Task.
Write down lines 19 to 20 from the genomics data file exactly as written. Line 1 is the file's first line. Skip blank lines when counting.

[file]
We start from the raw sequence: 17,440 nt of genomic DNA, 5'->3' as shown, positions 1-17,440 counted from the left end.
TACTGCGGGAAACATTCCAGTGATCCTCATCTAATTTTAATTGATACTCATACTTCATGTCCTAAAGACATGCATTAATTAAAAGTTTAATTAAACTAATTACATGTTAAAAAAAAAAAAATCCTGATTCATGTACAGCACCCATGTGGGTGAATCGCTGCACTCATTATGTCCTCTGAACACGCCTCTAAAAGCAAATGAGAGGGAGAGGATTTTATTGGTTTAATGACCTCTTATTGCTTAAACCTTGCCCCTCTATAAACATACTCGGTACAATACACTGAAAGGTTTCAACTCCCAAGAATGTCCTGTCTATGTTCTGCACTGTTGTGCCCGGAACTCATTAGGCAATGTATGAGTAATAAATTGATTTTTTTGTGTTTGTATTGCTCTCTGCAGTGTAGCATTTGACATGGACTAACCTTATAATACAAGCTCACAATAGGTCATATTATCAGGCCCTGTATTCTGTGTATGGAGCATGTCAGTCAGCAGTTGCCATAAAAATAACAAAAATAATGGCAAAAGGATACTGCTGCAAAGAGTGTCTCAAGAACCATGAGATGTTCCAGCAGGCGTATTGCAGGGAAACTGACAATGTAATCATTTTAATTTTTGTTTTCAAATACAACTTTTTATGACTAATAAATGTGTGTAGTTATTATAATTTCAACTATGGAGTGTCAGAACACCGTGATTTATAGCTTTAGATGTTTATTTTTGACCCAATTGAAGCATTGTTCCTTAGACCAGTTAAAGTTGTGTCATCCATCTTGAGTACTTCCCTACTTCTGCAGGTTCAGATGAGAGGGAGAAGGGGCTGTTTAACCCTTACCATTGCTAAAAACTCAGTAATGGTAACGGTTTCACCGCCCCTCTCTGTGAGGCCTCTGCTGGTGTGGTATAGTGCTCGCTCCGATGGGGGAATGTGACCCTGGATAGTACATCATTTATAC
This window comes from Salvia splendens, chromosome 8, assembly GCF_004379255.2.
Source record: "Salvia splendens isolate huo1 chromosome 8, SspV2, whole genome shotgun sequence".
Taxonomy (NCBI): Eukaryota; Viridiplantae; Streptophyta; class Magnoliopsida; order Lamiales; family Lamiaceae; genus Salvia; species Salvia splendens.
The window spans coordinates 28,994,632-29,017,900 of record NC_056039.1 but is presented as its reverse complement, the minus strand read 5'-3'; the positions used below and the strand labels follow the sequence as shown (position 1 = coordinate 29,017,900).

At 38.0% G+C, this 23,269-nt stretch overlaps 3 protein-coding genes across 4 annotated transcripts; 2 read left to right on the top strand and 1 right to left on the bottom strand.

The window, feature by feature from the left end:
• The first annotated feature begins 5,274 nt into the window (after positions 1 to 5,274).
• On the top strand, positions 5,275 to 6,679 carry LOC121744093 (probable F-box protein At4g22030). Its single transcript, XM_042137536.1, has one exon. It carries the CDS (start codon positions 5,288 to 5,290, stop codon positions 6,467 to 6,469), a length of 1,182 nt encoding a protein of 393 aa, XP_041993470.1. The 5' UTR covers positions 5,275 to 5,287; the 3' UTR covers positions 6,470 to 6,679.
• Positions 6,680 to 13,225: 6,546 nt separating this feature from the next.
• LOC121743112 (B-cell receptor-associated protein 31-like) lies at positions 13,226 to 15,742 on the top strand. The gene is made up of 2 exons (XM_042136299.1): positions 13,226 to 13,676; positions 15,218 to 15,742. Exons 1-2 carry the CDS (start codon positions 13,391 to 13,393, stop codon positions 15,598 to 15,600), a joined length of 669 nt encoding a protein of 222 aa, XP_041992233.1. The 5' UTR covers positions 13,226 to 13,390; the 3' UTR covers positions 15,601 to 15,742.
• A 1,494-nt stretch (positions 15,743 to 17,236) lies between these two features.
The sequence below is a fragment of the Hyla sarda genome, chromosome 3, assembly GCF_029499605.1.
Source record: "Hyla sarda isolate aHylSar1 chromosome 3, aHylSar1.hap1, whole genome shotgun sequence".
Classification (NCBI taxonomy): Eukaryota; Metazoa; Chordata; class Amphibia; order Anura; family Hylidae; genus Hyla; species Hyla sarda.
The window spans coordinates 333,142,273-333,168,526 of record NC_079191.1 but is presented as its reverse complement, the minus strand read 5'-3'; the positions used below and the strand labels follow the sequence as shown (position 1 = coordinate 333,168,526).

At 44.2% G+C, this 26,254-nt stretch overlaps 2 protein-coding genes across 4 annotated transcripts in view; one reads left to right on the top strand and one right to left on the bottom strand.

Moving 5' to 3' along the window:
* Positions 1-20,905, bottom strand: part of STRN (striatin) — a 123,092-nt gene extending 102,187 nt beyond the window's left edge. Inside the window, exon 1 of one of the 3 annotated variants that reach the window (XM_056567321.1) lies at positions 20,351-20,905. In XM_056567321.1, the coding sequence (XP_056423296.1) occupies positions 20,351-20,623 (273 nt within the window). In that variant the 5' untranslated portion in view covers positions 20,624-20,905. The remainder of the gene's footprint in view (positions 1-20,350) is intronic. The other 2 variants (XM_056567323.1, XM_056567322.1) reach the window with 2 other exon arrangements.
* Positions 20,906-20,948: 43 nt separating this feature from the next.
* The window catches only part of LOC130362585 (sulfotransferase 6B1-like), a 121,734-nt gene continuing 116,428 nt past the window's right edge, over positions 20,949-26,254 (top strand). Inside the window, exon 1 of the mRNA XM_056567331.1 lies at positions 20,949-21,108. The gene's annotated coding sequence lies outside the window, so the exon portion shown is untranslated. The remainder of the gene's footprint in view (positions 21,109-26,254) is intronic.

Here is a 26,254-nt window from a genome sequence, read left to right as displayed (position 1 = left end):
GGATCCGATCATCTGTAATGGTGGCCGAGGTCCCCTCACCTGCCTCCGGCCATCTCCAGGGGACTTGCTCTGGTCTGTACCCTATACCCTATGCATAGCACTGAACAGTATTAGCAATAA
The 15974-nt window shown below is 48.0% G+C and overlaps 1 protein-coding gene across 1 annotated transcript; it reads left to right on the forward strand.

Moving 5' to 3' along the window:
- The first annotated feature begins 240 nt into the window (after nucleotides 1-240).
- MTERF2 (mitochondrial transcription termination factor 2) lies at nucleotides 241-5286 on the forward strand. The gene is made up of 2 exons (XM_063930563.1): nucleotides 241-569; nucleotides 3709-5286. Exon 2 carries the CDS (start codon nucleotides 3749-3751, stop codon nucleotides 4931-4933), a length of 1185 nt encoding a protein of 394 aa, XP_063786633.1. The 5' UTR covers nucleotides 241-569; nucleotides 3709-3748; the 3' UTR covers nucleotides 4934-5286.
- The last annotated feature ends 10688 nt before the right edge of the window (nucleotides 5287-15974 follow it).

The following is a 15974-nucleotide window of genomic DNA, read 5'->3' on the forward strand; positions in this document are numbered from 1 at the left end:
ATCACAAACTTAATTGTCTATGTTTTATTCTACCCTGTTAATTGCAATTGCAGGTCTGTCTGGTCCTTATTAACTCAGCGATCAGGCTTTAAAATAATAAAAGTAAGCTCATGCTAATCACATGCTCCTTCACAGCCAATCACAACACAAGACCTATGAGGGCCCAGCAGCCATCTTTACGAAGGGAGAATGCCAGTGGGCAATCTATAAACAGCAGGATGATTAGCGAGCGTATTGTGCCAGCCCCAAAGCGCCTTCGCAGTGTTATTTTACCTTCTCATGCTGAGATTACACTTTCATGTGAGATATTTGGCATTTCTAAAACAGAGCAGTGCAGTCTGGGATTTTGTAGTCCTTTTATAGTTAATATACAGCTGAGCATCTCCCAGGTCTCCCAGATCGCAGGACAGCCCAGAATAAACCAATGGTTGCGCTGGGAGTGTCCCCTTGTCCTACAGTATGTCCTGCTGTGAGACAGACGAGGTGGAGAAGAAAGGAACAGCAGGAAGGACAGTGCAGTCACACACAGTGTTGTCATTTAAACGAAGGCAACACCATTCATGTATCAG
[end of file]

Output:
Moving 5' to 3' along the window:
* Positions 1-20,905, bottom strand: part of STRN (striatin) — a 123,092-nt gene extending 102,187 nt beyond the window's left edge. Inside the window, exon 1 of one of the 3 annotated variants that reach the window (XM_056567321.1) lies at positions 20,351-20,905. In XM_056567321.1, the coding sequence (XP_056423296.1) occupies positions 20,351-20,623 (273 nt within the window). In that variant the 5' untranslated portion in view covers positions 20,624-20,905. The remainder of the gene's footprint in view (positions 1-20,350) is intronic. The other 2 variants (XM_056567323.1, XM_056567322.1) reach the window with 2 other exon arrangements.